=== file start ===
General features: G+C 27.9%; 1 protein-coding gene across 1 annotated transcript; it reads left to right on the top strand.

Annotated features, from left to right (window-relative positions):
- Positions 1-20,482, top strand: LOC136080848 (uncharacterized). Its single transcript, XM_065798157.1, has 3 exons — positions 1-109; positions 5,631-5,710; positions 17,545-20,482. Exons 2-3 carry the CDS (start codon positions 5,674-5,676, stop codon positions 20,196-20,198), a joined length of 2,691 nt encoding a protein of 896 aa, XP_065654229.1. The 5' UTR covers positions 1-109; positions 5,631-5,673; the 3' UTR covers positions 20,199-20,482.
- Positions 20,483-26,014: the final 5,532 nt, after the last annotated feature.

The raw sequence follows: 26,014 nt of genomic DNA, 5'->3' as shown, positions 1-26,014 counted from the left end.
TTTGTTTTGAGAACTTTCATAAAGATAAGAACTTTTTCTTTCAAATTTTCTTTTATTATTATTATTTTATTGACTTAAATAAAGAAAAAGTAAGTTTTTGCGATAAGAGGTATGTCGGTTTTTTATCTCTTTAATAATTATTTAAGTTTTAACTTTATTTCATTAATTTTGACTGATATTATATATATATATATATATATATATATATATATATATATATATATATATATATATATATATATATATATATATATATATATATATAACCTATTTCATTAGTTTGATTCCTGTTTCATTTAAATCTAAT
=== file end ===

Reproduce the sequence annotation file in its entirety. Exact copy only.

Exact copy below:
General features: G+C 27.9%; 1 protein-coding gene across 1 annotated transcript; it reads left to right on the top strand.

Annotated features, from left to right (window-relative positions):
- Positions 1-20,482, top strand: LOC136080848 (uncharacterized). Its single transcript, XM_065798157.1, has 3 exons — positions 1-109; positions 5,631-5,710; positions 17,545-20,482. Exons 2-3 carry the CDS (start codon positions 5,674-5,676, stop codon positions 20,196-20,198), a joined length of 2,691 nt encoding a protein of 896 aa, XP_065654229.1. The 5' UTR covers positions 1-109; positions 5,631-5,673; the 3' UTR covers positions 20,199-20,482.
- Positions 20,483-26,014: the final 5,532 nt, after the last annotated feature.

The raw sequence follows: 26,014 nt of genomic DNA, 5'->3' as shown, positions 1-26,014 counted from the left end.
TTTGTTTTGAGAACTTTCATAAAGATAAGAACTTTTTCTTTCAAATTTTCTTTTATTATTATTATTTTATTGACTTAAATAAAGAAAAAGTAAGTTTTTGCGATAAGAGGTATGTCGGTTTTTTATCTCTTTAATAATTATTTAAGTTTTAACTTTATTTCATTAATTTTGACTGATATTATATATATATATATATATATATATATATATATATATATATATATATATATATATATATATATATATATATATATATATATATATAACCTATTTCATTAGTTTGATTCCTGTTTCATTTAAATCTAAT